Now I will subjoin the rest. Therefore the Son of the most high and mighty God shall come to judge the quick and the dead, as the Sibyl testifies and says:—
“For then there shall be confusion of mortals throughout the whole earth, when the Almighty Himself shall come on His judgment-seat to judge the souls of the quick and dead, and all the world.”
But He, when He shall have destroyed unrighteousness, and executed His great judgment, and shall have recalled to life the righteous, who have lived from the beginning, will be engaged among men a thousand years, and will rule them with most just command. Which the Sibyl proclaims in another place, as she utters her inspired predictions:—
“Hear me, ye mortals; an everlasting King reigns.”
Then they who shall be alive in their bodies shall not die, but during those thousand years shall produce an infinite multitude, and their offspring shall be holy, and beloved by God; but they who shall be raised from the dead shall preside over the living as judges. 1421 But the nations shall not be entirely extinguished, but some shall be left as a victory for God, that they may be the occasion of triumph to the righteous, and may be subjected to perpetual slavery. About the same time also the prince of the devils, who is the contriver of all evils, shall be bound with chains, and shall be imprisoned during the thousand years of the heavenly rule in which righteousness shall reign in the world, so that he may contrive no evil against the people of God. After His coming the righteous shall be collected from all the earth, and the judgment being completed, the sacred city shall be planted in the middle of the earth, in which God Himself the builder may dwell together with the righteous, bearing rule in it. And the Sibyl marks out this city when she says:—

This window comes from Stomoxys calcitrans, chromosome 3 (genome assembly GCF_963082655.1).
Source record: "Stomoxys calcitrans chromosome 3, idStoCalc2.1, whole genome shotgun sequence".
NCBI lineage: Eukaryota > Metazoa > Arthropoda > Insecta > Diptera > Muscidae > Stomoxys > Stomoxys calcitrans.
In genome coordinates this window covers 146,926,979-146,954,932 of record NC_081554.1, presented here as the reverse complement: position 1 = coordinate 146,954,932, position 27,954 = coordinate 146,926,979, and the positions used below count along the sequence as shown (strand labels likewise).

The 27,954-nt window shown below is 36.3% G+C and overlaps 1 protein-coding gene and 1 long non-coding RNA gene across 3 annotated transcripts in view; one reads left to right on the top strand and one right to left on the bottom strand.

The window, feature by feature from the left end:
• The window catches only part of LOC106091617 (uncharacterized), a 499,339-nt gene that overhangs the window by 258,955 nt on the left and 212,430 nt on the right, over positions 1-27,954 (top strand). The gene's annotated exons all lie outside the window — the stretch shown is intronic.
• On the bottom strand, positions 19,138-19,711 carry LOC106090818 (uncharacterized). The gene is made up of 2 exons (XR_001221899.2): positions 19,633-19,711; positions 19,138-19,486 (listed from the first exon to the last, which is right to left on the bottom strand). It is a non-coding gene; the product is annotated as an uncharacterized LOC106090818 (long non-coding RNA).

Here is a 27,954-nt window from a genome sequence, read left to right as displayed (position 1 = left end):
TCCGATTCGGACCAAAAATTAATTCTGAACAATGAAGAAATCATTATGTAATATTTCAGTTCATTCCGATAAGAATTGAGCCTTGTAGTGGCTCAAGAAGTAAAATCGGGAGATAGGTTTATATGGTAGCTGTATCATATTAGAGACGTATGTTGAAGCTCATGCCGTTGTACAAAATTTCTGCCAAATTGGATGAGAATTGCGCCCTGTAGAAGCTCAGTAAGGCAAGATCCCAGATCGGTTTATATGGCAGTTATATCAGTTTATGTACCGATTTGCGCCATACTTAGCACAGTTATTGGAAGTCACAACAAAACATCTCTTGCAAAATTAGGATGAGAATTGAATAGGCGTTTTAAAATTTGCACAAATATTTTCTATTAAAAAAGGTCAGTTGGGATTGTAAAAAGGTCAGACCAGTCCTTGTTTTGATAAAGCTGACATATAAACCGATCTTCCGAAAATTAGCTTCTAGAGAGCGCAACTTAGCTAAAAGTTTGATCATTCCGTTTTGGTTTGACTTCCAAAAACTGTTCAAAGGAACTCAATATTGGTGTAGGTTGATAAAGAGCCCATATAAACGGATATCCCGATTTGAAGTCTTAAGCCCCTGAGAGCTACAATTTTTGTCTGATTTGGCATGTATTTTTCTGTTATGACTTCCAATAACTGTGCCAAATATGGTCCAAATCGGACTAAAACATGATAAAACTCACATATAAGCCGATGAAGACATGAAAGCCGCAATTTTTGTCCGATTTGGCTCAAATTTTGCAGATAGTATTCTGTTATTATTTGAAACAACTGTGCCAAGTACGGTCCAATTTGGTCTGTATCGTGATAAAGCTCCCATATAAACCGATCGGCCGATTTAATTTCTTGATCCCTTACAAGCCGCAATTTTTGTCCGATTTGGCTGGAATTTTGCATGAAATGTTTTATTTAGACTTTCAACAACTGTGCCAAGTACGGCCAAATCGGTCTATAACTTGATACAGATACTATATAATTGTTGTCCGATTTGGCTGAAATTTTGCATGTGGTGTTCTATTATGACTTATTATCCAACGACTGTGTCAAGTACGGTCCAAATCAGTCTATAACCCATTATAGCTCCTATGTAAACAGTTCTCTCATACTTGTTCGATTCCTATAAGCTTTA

“And the city which God made, this He made more brilliant than the stars, and sun, and moon.”
Then that darkness will be taken away from the world with which the heaven will be overspread and darkened, and the moon will receive the brightness of the sun, nor will it be further diminished: but the sun will become seven times brighter than it now is; and the earth will open its fruitfulness, and bring forth most abundant fruits of its own accord; the rocky mountains shall drop with honey; streams of wine shall run down, and rivers flow with milk: in short, the world itself shall rejoice, and all nature exult, being rescued and set free from the dominion of evil and impiety, and guilt and error. Throughout this time beasts shall not be nourished by blood, nor birds by prey; but all things shall be peaceful and tranquil. Lions and calves shall stand together at the manger, the wolf shall not carry off the sheep, the hound shall not hunt for prey; hawks and eagles shall not injure; the infant shall play with serpents. In short, those things shall then come to pass which the poets spoke of as being done in the reign of Saturnus. Whose error arose from this source,—that the prophets bring forward and speak of many future events as already accomplished. For visions were brought before their eyes by the divine Spirit, and they saw these things, as it were, done and completed in their own sight. And when fame had gradually spread abroad their predictions, since those who were uninstructed in the mysteries 1422 of religion did not know why they were spoken, they thought that all those things were already fulfilled in the ancient ages, which evidently could not be accomplished and fulfilled under the reign of a man. 1423 But when, after the destruction of impious religions and the suppression of guilt, the earth shall be subject to God,—